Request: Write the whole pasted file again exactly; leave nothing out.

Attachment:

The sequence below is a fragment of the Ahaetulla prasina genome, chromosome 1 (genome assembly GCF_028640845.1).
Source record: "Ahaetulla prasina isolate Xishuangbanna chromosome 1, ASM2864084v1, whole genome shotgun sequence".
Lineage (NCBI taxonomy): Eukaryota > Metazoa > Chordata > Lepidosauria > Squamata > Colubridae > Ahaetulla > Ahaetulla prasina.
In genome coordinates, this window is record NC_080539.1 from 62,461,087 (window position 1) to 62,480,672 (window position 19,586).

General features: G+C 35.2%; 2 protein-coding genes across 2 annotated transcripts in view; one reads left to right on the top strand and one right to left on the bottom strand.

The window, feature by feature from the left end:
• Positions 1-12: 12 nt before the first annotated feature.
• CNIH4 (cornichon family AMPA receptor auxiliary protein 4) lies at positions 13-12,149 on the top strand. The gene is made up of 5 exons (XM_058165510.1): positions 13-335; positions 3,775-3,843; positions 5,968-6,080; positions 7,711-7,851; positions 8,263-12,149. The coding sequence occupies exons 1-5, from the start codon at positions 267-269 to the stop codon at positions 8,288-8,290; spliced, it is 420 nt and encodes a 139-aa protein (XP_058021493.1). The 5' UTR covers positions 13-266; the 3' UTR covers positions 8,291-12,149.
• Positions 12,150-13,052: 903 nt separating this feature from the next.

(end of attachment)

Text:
The sequence below is a fragment of the Ahaetulla prasina genome, chromosome 1 (genome assembly GCF_028640845.1).
Source record: "Ahaetulla prasina isolate Xishuangbanna chromosome 1, ASM2864084v1, whole genome shotgun sequence".
Lineage (NCBI taxonomy): Eukaryota > Metazoa > Chordata > Lepidosauria > Squamata > Colubridae > Ahaetulla > Ahaetulla prasina.
In genome coordinates, this window is record NC_080539.1 from 62,461,087 (window position 1) to 62,480,672 (window position 19,586).

General features: G+C 35.2%; 2 protein-coding genes across 2 annotated transcripts in view; one reads left to right on the top strand and one right to left on the bottom strand.

The window, feature by feature from the left end:
• Positions 1-12: 12 nt before the first annotated feature.
• CNIH4 (cornichon family AMPA receptor auxiliary protein 4) lies at positions 13-12,149 on the top strand. The gene is made up of 5 exons (XM_058165510.1): positions 13-335; positions 3,775-3,843; positions 5,968-6,080; positions 7,711-7,851; positions 8,263-12,149. The coding sequence occupies exons 1-5, from the start codon at positions 267-269 to the stop codon at positions 8,288-8,290; spliced, it is 420 nt and encodes a 139-aa protein (XP_058021493.1). The 5' UTR covers positions 13-266; the 3' UTR covers positions 8,291-12,149.
• Positions 12,150-13,052: 903 nt separating this feature from the next.